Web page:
The temple is fairly new. It was founded in 2013 by Datuk K Rajan and officially consecrated in February 2016. It can be spotted from the Lebuhraya Damansara-Puchong expressway near Puchong Gateway.

Nageswary Amman Temple statues
Image credit: Parames waran

The temple has an eight-tiered multi-coloured gopuram built based on Dravidian-style architecture, with 354 snakes carved around the temple. It also has a 65-feet Shiva lingam in the centre, behind the main gopuram along with several giant seven-headed king cobra design pillars with different goddesses on them.

Indian temple interior view
Image credit: Kirubhen Kandasamy

The temple is dedicated to the snake goddess Nageswary. Devotees visit the temple to pray for various reasons including fertility, the curing of diseases, winning over negative thoughts and enemies, and to get rid of naga dosham – bad luck inherited from forefathers or caused by the Hindu planets Rahu and Ketu.

Address: 5, LDP, 47100 Puchong, Selangor
Opening hours: 7AM-9.30PM, Daily
Om Sri Maha Athi Nageswary Amman Temple Facebook

5. Sri Kandaswamy Temple, Brickfields – more than 100 years old

Kandaswamy Temple in Malaysia
Image credit: Visit KL

For more than a century, the Sri Kandaswamy Temple in Brickfields, Kuala Lumpur, has been a prominent site for the Jaffna Tamil community or Sri Lankan Tamils in Malaysia. Founded in 1902, this temple is one of the few that was built with Sri Lankan Tamil architecture.

The Kandaswamy Temple is also known as the Scott Road temple because it is located along Jalan Scott, which also has other Hindu temples that were relocated to give way for development projects. 

Kandaswamy Temple in Malaysia
Image credit: Sri Kandaswamy Temple, Brickfields

This temple also has a five-tier gopuram; however, the artwork is simply superb and one of a kind. The gopuram is accompanied by the six forms of the primary deity Kandaswamy, another name for Lord Murugan, on both sides.

This temple is said to be one of the most orthodox temples in Malaysia because the rituals are conducted by strictly following the rules of the Saiva Agama Scriptures – one of the major Hindu denominations or schools of thought. 

Address: Jalan Scott, Brickfields, 50470 Kuala Lumpur
Opening hours: Mon – Thurs 5.30AM-9PM,  Fri – Sun 5.30AM-9.30PM
Sri Kandaswamy Temple Website

6. Sri Marathandavar Aalayam, Maran – named after a tree

Indian temple in Malaysia
Image credit: Maladevi Elangkeeran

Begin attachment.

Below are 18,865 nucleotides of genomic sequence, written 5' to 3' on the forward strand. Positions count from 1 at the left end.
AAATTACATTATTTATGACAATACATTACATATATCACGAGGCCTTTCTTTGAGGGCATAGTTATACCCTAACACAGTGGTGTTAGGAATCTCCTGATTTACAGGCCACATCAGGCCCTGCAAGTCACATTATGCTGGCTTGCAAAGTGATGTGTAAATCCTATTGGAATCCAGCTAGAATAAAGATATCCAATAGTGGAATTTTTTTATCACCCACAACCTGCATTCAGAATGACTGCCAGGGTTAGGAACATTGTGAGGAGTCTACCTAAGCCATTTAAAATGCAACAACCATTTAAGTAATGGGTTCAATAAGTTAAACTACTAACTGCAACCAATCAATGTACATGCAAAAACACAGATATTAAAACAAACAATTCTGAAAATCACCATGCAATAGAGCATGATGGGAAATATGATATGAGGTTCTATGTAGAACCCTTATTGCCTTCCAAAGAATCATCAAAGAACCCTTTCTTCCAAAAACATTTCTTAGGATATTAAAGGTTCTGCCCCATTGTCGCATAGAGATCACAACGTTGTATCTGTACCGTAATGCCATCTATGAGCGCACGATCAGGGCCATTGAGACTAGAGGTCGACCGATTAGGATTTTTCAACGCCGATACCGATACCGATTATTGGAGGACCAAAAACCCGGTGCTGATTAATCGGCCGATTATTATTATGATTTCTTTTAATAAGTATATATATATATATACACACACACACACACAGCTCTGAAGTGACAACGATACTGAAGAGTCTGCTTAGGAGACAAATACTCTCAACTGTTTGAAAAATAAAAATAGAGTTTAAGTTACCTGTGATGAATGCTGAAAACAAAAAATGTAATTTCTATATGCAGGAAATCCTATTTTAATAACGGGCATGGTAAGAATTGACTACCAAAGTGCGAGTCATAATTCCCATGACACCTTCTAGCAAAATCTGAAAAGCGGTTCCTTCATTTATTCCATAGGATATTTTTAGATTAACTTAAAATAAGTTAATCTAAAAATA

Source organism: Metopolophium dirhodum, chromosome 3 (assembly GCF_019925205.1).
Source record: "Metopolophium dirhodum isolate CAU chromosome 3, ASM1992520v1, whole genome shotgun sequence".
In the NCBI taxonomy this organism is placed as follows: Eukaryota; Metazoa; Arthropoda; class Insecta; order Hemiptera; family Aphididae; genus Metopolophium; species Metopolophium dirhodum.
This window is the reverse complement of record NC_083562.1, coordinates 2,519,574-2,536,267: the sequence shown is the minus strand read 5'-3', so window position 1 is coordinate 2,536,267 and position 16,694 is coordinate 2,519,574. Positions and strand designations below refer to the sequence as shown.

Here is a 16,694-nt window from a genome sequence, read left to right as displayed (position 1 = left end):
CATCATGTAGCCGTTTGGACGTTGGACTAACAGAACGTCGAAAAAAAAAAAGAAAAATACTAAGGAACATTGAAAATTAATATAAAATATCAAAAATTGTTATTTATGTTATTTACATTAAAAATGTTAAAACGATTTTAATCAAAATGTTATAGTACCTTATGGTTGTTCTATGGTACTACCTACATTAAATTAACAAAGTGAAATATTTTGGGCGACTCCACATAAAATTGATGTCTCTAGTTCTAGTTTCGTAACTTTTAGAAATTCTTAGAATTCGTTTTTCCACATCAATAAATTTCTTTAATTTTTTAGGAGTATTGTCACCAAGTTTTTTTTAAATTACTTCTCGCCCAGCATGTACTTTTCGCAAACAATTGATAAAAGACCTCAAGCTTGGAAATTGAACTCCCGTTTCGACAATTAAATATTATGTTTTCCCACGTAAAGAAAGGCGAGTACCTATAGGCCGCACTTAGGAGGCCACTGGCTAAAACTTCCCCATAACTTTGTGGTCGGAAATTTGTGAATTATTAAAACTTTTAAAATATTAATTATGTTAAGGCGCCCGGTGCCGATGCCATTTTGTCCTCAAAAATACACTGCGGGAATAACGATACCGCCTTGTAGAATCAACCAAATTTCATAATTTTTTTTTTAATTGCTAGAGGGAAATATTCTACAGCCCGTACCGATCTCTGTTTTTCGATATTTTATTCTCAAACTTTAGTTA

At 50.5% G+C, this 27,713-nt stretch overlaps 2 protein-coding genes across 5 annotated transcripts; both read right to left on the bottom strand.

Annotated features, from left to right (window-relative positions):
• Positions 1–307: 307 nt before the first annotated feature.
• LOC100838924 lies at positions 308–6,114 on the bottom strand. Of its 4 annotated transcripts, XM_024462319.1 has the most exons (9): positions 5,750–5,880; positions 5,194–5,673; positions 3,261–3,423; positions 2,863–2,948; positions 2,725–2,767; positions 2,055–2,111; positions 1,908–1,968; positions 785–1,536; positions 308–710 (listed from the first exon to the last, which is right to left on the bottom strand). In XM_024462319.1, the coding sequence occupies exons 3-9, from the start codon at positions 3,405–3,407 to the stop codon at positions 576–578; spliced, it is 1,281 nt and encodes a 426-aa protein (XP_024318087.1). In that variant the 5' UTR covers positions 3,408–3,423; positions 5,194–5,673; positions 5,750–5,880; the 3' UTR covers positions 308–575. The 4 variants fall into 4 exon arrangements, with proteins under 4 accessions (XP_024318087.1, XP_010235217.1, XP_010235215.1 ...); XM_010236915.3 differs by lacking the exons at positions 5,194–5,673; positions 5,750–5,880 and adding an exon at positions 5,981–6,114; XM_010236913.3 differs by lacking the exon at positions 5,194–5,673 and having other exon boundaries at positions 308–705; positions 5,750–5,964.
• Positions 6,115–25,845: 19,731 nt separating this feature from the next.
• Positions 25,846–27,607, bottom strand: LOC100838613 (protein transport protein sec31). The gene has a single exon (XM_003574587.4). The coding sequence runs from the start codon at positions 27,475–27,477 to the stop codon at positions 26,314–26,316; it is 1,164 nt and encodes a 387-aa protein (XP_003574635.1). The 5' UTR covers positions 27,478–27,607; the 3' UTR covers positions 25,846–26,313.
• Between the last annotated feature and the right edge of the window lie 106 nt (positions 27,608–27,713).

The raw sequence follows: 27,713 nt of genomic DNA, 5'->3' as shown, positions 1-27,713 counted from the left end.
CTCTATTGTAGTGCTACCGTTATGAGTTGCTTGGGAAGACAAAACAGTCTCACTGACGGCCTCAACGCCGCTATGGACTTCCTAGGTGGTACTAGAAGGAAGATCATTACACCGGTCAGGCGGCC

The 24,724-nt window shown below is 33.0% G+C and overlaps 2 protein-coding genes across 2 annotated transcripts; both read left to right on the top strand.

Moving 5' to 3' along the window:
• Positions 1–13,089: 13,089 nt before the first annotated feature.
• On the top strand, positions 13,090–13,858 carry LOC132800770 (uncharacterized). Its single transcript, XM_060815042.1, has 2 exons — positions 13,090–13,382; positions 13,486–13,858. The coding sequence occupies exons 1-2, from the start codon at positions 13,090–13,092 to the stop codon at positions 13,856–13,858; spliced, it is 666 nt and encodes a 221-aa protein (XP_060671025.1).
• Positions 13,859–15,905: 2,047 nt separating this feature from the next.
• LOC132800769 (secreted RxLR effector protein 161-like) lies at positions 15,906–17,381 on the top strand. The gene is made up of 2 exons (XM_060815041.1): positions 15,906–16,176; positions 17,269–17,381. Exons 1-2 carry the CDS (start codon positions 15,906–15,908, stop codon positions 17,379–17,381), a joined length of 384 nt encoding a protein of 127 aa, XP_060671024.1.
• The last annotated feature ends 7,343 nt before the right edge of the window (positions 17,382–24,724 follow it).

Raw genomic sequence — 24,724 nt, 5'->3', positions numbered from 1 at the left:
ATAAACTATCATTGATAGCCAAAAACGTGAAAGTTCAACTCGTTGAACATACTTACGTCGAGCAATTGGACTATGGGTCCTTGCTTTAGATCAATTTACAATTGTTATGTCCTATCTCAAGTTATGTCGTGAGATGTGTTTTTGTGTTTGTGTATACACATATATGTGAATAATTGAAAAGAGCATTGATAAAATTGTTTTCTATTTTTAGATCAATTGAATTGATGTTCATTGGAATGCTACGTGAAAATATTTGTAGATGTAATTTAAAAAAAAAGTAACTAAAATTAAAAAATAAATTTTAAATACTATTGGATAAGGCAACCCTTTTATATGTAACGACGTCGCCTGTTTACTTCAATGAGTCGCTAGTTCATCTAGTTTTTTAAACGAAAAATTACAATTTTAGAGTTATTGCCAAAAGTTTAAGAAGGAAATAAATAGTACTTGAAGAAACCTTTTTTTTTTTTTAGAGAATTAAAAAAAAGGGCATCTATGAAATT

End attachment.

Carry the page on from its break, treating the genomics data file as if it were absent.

Unlike most temples that rely on the grand rajagopuram for visual appeal, the 120-year-old Sri Marathandavar Aalayam in Maran, Pahang, come with a unique roof and pillars built based on the Dravidian architecture. The hexagonal roof of the temple is symbolic of the number six, which is an auspicious digit for Lord Murugan who also goes by the name Arumugan or the Lord with six faces.

Indian temple in Malaysia
Image credit: Devi Vatchala

The primary deity of the temple, Lord Marathandavar, another form of Lord Murugan, got His special name from an old Banyan tree where his shrine was first worshipped by devotees. The word Marathandavar, which means deity of the tree, is a blend of the Tamil words maram which means tree and andavar which means lord. 

Indian temple interior design and architecture
The wishing tree
Image credit: Susan C

The banyan tree, which is over a hundred years old, was believed to have snapped in 2016. Prior to this period, the tree could be seen standing tall above the crown of the temple.

This temple is away from the city and it’s surrounded by forest and oil palm plantations. If you are planning to visit this temple, it is important to take note that the temple experiences flooding issues during the monsoon season. So, mid-year is an ideal time to visit.

Address: 100 km, Jalan Kuantan, Jerantut, 26500 Maran, Pahang
Opening hours: 5.30AM-7PM, Daily
Sri Marathandavar Aalayam Facebook

7. Sri Maha Sakthi Mohambigai Amman Temple, Kuala Lumpur – the success story behind Mid Valley Megamall

Indian temple in Malaysia
Image credit: Douglas MacKallor

In the megacity of Mid Valley lies a small temple next to one of the most famous shopping malls in Kuala Lumpur. The Sri Maha Sakthi Mohambigai Amman Temple is a century-old temple that’s thought to be the success story behind the Mid Valley Megamall.

Being a small temple, this hidden gem can be hard to spot from a distance and even when you are passing by the road it’s easy to miss. But once you figure out its location, this will be one of the temples you’ll keep wanting to visit to marvel at awe at the details of its interiors.

Indian temple interior design and architecture
Image credit: Satiya Seelan

From the outside, the temple may look simple, but when you step in, you will get to see how carefully each sculpture and wall is carved by the craftsmen. This temple is dedicated to the goddess Moogambigai who is the embodiment of the goddesses Parvathy – the consort of Lord Shiva, Lakshmi – the consort of Lord Vishnu and Saraswathy – the consort of Lord Brahma.

The intricate designs of the statues and the pillars along with the two guardians or boothangals at the entrance are the main attractions within the temple. 

Indian temple interior design and architecture
Image credit: Douglas MacKallor

Legend has it that in the early days when the developer was planning to build the Mid Valley Megamall, he had plans to get rid of this temple from Mid Valley City, as it is now called. But it is believed that on the day of the groundbreaking ceremony of the shopping mall, there was a power outage which was thought to be a punishment from the goddess Moogambigai for the ill-will of the developer.